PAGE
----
Kansas v. SourceAmerica, 826 F. App’x 272, 285–86 (4th Cir. 2020). Neither of the latter cases,
3While 34 C.F.R. § 395.32(a) tasks federal officials with collecting “vending machine income from
vending machines on Federal property,” the statute clarifies that this does not include income from blind licensees.
20 U.S.C. § 107e(8).
No. 19-3397 State of Ohio v. U.S. Dep’t of Educ. Page 9
however, dealt with commissions specifically. And none of these cases addressed the statutory
structure we rely on today in our reading of the fund collection restrictions.4
Finally, BSVI argues that the commissions paid to counties do not violate Section
107b(3) because it does not pay the commissions from the “set-aside funds” that it collects.
Since the vendors pay the counties directly, it is technically true that BSVI never pays counties
with set-aside funds. This argument, however, ignores the fact that BSVI cannot “cause[] to be
set aside” funds except “to the extent necessary for and . . . used only for” the enumerated
purposes. § 107b(3). BSVI cannot cause a county, by operation of the agreements that it enters
into, to collect the money for impermissible reasons any more than it can directly fund such
We conclude that the RSA prohibits commissions in the contracts with blind vendors,
even for facilities on county-owned properties. Thus, prospective relief was appropriate.
As for sovereign immunity, we first examine whether it applies to the RSA panels at all
before asking if the state consented to the arbitration. To address the Eleventh Amendment
questions, we must revisit precedent—the Supreme Court’s and ours. As part of their entering
into the social contract under the nation’s Constitution, states gave up some of their inherent
immunity from suits brought by select parties. Fed. Mar. Comm’n v. S.C. Ports Auth., 535 U.S.
743, 752 (2002) (“FMC”). But each state also retained its “residuary and inviolable sovereignty”
and remained immune from private suits. Id. at 751 (quoting The Federalist, No. 39, p. 245
(C. Rossiter ed. 1961) (J. Madison)). Congress later enacted the Eleventh Amendment to clarify
that immunity in response to Chisholm v. Georgia, 2 U.S. 419 (1793). Id. at 752.
4Also, we note that the facilities at issue in Riley were on “Federal property.” 107 F.3d at 649. So if the
“any limitation” restriction in § 107(b) is the main source of the prohibition on commissions in that case, it could not
complete our analysis of county property here, given our interpretation of § 107 as applying to federal property only.
5BSVI points out that the Secretary defines “set-aside funds” as “funds which accrue to a State licensing
agency from an assessment against the net proceeds of each vending facility in the State’s vending facility
program.” 34 C.F.R. § 395.1(s). But the agency’s definition of the noun “set-aside funds” does not alter our
construction of the verb phrase used in the statute—“such funds shall be set aside, or caused to be set aside,” 20
U.S.C. § 107b(3)—which is unambiguous. See Sandusky Wellness Ctr., LLC v. Medco Health Sols., Inc., 788 F.3d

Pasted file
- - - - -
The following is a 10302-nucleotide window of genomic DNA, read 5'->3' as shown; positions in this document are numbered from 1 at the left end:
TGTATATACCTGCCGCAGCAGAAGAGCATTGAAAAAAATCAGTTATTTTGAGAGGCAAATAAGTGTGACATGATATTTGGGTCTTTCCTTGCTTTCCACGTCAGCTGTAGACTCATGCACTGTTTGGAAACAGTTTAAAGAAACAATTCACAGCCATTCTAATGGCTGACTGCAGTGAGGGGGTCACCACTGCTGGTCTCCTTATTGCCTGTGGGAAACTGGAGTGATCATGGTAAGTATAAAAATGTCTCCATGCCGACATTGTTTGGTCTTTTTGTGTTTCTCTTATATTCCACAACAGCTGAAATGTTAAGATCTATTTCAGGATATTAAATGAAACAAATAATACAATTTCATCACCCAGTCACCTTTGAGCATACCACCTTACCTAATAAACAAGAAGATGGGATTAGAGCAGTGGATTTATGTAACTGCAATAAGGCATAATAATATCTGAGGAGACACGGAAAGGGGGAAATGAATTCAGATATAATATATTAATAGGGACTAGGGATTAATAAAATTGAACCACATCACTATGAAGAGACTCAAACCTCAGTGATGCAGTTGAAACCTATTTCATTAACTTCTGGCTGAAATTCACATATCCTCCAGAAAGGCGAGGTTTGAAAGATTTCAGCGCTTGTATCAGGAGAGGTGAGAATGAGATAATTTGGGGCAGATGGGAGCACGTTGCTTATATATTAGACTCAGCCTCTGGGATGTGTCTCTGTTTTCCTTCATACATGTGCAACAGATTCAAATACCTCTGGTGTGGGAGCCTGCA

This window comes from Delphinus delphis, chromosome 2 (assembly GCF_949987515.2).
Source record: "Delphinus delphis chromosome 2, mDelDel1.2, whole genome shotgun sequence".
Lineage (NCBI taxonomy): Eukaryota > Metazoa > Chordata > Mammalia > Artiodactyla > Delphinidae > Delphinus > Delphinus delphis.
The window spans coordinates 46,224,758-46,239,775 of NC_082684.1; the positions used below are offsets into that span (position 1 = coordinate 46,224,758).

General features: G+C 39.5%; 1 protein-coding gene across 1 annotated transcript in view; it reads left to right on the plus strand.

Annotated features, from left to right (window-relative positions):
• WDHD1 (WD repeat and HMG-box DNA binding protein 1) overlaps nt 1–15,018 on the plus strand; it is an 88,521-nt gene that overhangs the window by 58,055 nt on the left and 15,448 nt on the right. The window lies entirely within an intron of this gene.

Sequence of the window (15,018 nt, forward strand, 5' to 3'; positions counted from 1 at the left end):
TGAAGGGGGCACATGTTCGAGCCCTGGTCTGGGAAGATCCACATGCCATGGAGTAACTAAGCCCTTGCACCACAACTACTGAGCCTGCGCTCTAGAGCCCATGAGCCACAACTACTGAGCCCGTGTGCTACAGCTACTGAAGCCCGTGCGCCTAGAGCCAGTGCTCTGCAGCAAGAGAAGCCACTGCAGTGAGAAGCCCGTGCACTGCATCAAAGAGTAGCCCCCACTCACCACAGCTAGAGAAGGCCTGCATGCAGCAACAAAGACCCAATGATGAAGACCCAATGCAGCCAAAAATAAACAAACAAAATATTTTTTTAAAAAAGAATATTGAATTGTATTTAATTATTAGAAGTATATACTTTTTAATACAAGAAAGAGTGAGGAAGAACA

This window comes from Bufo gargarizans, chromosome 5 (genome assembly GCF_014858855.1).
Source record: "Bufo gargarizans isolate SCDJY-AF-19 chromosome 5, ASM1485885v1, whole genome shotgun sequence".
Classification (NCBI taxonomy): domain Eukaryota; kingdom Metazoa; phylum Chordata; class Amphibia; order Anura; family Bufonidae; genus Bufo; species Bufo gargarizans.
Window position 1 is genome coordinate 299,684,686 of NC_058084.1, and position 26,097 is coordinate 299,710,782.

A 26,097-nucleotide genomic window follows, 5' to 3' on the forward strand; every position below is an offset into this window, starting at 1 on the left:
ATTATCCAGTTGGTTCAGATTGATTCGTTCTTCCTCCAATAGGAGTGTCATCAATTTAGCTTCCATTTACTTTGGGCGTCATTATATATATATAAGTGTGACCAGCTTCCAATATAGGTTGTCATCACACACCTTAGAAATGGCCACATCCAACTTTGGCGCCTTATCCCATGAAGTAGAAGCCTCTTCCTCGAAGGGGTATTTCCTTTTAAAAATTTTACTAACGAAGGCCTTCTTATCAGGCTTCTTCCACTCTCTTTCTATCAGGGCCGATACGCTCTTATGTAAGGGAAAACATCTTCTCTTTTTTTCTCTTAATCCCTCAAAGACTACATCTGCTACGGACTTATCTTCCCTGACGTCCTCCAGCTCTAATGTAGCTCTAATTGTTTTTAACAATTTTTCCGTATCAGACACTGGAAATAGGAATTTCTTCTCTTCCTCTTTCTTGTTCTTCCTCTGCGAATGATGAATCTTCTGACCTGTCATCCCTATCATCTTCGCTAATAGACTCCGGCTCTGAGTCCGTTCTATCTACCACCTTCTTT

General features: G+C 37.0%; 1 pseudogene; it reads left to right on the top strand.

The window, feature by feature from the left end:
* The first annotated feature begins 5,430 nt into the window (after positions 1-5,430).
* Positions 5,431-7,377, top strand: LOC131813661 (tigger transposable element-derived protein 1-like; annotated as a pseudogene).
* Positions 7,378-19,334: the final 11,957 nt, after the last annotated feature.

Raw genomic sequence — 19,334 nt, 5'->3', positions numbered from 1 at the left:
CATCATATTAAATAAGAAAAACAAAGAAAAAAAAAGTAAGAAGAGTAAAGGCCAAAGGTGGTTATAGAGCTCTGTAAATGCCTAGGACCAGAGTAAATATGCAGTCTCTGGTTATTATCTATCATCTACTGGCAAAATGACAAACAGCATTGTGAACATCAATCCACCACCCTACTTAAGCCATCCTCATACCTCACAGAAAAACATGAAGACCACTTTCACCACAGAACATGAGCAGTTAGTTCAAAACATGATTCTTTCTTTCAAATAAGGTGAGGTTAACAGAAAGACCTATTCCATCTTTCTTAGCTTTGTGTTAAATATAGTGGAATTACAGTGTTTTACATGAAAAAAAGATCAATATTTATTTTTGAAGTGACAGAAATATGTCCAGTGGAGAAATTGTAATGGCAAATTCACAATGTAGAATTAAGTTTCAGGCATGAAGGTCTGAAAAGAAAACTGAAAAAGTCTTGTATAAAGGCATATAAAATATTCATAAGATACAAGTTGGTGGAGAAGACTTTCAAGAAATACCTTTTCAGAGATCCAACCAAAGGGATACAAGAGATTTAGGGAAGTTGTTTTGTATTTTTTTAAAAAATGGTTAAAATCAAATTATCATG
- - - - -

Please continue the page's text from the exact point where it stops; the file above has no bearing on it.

218, 223 (6th Cir. 2015).
No. 19-3397 State of Ohio v. U.S. Dep’t of Educ. Page 10
This Court has ruled that the Eleventh Amendment does not apply in proceedings before
a federal arbitration panel convened under the RSA. See Tenn. Dep’t of Human Servs. v. U.S.
Dep’t of Educ., 979 F.2d 1162 (6th Cir. 1992) (“T-DHS”). In T-DHS, an RSA panel awarded a
blind vendor retroactive damages from the state agency as well as interest and attorneys’ fees,
id. at 1165, but the reviewing district court ruled for the agency based on Eleventh Amendment
immunity, id. On appeal, the T-DHS panel held that the Eleventh Amendment “applies to Article
III” and not Article I proceedings. Id. at 1166–67 (reasoning that “the fundamental principle of
sovereign immunity limits the grant of judicial authority in Art. III” (quoting Pennhurst State
Sch. v. Halderman, 465 U.S. 89, 98 (1984))). On that basis, it found that the RSA panel’s award
for retroactive damages against state agencies did not violate the Eleventh Amendment. Id.
Still, the T-DHS panel held that sovereign immunity did apply when “a private party who wins
an arbitration award petitions an Article III court for enforcement of the award.” Id. at 1167.
Because the RSA’s text “reflects neither an unmistakable intention by Congress to abrogate the
states’ sovereign immunity nor a clear statement that participation in the program will constitute
a waiver of immunity,” the court found that the RSA did not abrogate states’ sovereign immunity
in federal court. Id. at 1168.
After this court decided T-DHS, however, the Supreme Court found that the Eleventh
Amendment could apply in Article I proceedings. The Court specifically resolved “whether the
sovereign immunity embedded in our constitutional structure and retained by the States when
they joined the Union extends to FMC [Federal Maritime Commission] adjudicative
proceedings.” FMC, 535 U.S. at 754 (explaining that its assumption that the FMC does not
exercise “the judicial power of the United States” does not end the sovereign immunity inquiry).
To resolve that issue, the Court first noted that it had in the past “applied a presumption . . . that
the Constitution was not intended to ‘raise up’ any proceedings against the States that were
‘anomalous and unheard of when the Constitution was adopted.’” Id. at 755 (original alterations
omitted) (quoting Hans v. Louisiana, 134 U.S. 1, 18 (1890)).